|DE2603129A1 *||Jan 28, 1976||Aug 5, 1976||Optische Ind De Oude Delft Nv||Optische vorrichtung zum sammeln und fokussieren von strahlung von einem flugzeug aus|
|EP0109249A2 *||Nov 8, 1983||May 23, 1984||Honeywell Inc.||Radiation detection apparatus|
|WO1991002996A1 *||May 15, 1990||Mar 7, 1991||Loral Corp||Improved wide angle line scanner|
|WO1992017809A1 *||Nov 1, 1991||Oct 15, 1992||Nira Schwartz||Tracking system using a polygon of unique dimension or arbitrary polygon combined with sensors|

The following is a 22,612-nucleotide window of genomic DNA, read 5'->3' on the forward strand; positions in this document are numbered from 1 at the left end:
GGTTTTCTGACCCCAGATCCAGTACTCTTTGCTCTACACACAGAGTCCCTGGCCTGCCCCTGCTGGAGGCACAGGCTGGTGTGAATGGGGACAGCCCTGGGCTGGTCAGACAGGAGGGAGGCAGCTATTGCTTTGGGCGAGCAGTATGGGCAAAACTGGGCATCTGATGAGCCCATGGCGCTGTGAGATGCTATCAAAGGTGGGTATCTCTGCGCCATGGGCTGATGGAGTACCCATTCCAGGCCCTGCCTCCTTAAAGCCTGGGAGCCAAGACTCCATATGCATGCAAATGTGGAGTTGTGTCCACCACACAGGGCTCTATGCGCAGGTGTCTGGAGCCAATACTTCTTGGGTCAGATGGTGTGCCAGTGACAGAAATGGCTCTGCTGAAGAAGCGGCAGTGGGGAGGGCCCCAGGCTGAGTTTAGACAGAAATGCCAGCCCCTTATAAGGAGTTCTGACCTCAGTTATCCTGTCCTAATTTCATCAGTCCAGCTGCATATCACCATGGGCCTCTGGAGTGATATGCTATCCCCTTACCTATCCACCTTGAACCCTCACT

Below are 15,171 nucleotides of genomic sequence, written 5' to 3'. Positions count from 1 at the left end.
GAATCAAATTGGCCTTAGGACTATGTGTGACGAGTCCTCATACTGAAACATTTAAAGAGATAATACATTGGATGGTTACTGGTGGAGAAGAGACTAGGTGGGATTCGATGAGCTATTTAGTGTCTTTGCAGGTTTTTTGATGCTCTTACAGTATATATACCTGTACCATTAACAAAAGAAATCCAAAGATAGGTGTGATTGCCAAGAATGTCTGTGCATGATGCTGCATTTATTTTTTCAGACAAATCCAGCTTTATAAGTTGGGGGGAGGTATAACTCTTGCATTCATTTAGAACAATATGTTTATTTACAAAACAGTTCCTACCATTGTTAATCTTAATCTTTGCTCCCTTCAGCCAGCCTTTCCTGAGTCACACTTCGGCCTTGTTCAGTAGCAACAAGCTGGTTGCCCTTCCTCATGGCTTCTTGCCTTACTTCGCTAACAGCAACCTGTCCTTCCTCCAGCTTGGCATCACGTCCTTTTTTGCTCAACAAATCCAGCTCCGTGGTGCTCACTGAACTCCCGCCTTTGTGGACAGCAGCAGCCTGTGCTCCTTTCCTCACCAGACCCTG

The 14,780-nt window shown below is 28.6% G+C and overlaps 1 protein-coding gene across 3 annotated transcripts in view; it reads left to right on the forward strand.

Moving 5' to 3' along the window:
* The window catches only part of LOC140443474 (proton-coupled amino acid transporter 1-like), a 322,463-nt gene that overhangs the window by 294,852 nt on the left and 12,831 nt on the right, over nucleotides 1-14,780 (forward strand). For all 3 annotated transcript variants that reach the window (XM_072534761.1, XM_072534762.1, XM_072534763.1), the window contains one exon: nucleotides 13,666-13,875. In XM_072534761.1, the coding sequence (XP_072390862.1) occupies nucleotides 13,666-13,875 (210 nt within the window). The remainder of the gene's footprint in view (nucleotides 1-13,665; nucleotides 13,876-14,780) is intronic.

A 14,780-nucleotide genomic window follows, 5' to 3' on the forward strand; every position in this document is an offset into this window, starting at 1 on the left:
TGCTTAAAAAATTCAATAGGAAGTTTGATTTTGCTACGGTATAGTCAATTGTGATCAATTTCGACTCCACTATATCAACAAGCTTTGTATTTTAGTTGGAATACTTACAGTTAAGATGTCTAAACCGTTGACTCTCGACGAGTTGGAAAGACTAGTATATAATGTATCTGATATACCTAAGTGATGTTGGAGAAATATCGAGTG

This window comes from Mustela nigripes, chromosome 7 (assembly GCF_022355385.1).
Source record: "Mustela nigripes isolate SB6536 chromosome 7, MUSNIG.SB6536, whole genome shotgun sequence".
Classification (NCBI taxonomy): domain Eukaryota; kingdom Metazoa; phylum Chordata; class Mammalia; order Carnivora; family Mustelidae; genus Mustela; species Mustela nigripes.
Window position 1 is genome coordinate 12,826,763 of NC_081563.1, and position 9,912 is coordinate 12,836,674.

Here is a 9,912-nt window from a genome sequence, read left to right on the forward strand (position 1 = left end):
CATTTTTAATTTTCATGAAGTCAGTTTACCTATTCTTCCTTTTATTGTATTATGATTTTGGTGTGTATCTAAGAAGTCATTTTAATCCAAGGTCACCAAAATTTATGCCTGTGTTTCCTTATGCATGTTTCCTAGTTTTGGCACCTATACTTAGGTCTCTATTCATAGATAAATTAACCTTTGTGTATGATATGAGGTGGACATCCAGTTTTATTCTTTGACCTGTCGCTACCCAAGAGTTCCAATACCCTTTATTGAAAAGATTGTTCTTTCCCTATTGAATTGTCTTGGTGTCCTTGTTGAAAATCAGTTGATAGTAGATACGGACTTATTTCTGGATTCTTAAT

|WO2003023485A2 *||Sep 7, 2001||Mar 20, 2003||Raytheon Co||Scanning sensor system with multiple rotating telescope subassemblies|
|WO2007004212A2 *||Jun 26, 2006||Jan 11, 2007||Rafael Armament Dev Authority||Method for reducing the number of scanning steps in an airborne reconnaissance system, and a reconnaissance system operating according to said method|
|U.S. Classification||359/219.1, 396/7, 250/216, 348/E03.9, 352/113, 250/347, 250/236, 359/869|
|International Classification||H04N3/02, H04N3/08|